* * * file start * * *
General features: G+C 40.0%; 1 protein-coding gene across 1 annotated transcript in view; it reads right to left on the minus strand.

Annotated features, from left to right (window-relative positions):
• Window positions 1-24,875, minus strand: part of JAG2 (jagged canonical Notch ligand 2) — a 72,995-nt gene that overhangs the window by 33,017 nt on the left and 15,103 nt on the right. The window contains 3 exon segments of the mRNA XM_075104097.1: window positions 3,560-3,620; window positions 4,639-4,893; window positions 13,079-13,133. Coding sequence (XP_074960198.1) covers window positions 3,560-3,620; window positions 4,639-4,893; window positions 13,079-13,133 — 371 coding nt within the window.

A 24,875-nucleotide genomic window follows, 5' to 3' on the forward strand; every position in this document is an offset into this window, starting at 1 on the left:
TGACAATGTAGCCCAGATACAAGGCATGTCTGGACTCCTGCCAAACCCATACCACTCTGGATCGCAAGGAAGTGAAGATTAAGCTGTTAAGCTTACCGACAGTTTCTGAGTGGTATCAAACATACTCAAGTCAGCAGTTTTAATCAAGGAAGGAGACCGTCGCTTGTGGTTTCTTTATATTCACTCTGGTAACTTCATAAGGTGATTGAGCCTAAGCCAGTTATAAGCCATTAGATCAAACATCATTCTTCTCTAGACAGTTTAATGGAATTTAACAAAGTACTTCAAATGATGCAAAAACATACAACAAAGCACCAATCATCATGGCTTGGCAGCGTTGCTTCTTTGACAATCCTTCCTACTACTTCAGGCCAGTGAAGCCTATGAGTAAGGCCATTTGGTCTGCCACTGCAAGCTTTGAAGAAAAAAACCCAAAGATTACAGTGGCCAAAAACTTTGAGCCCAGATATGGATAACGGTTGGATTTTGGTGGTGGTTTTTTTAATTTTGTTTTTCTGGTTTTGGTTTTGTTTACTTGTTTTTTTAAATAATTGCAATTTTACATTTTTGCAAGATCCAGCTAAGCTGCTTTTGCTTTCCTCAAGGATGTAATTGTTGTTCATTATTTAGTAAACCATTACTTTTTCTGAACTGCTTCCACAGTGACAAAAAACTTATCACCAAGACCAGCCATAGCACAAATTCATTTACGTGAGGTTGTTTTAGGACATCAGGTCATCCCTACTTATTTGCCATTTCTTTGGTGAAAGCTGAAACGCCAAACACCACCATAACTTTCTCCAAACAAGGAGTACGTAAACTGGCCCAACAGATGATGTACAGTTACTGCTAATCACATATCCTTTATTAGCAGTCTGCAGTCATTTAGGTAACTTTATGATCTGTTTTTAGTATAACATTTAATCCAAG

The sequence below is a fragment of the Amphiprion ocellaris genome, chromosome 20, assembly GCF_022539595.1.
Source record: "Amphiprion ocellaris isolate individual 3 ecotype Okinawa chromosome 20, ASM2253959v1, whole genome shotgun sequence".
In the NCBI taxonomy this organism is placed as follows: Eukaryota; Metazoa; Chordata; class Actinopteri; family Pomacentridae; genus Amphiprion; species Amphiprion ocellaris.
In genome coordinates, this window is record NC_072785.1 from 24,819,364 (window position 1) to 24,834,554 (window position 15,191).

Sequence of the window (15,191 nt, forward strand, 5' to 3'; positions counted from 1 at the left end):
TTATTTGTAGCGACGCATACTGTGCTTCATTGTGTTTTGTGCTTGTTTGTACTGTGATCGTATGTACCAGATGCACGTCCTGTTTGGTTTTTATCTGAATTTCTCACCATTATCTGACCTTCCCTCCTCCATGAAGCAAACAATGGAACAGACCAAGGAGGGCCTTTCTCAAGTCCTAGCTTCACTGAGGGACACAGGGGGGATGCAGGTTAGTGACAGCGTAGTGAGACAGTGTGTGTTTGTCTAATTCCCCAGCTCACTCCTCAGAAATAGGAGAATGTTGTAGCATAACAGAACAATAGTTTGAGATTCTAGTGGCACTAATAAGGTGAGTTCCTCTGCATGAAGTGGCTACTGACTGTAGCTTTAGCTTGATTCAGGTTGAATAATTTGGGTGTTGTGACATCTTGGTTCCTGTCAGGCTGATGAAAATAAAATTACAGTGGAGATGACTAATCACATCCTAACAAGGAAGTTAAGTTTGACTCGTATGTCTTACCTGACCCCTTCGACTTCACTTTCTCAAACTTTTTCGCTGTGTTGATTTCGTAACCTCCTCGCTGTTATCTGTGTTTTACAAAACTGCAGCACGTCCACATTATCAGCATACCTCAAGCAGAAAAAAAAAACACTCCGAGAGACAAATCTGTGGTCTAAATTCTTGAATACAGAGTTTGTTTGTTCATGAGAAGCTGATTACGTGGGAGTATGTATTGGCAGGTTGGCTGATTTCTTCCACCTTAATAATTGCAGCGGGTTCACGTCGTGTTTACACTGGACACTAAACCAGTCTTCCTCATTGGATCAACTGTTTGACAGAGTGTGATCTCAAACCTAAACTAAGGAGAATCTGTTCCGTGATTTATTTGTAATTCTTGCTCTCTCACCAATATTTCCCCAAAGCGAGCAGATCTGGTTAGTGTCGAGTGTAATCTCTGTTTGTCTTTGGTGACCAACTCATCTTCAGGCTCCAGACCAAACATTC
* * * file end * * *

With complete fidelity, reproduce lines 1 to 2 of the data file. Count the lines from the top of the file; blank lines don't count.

General features: G+C 40.0%; 1 protein-coding gene across 1 annotated transcript in view; it reads right to left on the minus strand.

Annotated features, from left to right (window-relative positions):